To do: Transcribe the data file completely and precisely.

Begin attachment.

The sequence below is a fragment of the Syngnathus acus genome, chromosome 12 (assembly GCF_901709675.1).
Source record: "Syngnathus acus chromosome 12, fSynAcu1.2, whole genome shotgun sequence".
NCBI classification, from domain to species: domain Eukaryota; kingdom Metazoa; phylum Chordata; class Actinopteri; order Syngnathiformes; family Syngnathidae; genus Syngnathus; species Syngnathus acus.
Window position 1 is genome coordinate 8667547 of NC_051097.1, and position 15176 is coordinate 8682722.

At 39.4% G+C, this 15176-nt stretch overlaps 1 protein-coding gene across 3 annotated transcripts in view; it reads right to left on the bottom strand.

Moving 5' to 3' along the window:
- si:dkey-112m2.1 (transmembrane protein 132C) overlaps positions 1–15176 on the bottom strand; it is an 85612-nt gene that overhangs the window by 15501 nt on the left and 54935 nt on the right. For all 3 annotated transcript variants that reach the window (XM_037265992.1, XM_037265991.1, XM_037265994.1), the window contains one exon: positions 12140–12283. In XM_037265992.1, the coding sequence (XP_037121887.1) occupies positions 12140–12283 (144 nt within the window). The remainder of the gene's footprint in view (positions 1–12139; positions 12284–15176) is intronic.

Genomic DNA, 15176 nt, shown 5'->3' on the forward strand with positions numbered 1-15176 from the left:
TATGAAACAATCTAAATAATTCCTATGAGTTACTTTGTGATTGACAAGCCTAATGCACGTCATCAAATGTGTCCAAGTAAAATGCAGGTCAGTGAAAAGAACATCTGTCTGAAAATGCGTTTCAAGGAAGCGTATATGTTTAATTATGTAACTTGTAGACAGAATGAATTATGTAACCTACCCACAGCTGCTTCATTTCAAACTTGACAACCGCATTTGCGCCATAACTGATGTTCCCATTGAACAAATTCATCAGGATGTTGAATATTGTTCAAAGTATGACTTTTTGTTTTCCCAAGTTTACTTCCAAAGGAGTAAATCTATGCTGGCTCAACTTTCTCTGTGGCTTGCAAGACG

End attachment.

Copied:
The sequence below is a fragment of the Syngnathus acus genome, chromosome 12 (assembly GCF_901709675.1).
Source record: "Syngnathus acus chromosome 12, fSynAcu1.2, whole genome shotgun sequence".
NCBI classification, from domain to species: domain Eukaryota; kingdom Metazoa; phylum Chordata; class Actinopteri; order Syngnathiformes; family Syngnathidae; genus Syngnathus; species Syngnathus acus.
Window position 1 is genome coordinate 8667547 of NC_051097.1, and position 15176 is coordinate 8682722.

At 39.4% G+C, this 15176-nt stretch overlaps 1 protein-coding gene across 3 annotated transcripts in view; it reads right to left on the bottom strand.

Moving 5' to 3' along the window:
- si:dkey-112m2.1 (transmembrane protein 132C) overlaps positions 1–15176 on the bottom strand; it is an 85612-nt gene that overhangs the window by 15501 nt on the left and 54935 nt on the right. For all 3 annotated transcript variants that reach the window (XM_037265992.1, XM_037265991.1, XM_037265994.1), the window contains one exon: positions 12140–12283. In XM_037265992.1, the coding sequence (XP_037121887.1) occupies positions 12140–12283 (144 nt within the window). The remainder of the gene's footprint in view (positions 1–12139; positions 12284–15176) is intronic.

Genomic DNA, 15176 nt, shown 5'->3' on the forward strand with positions numbered 1-15176 from the left:
TATGAAACAATCTAAATAATTCCTATGAGTTACTTTGTGATTGACAAGCCTAATGCACGTCATCAAATGTGTCCAAGTAAAATGCAGGTCAGTGAAAAGAACATCTGTCTGAAAATGCGTTTCAAGGAAGCGTATATGTTTAATTATGTAACTTGTAGACAGAATGAATTATGTAACCTACCCACAGCTGCTTCATTTCAAACTTGACAACCGCATTTGCGCCATAACTGATGTTCCCATTGAACAAATTCATCAGGATGTTGAATATTGTTCAAAGTATGACTTTTTGTTTTCCCAAGTTTACTTCCAAAGGAGTAAATCTATGCTGGCTCAACTTTCTCTGTGGCTTGCAAGACG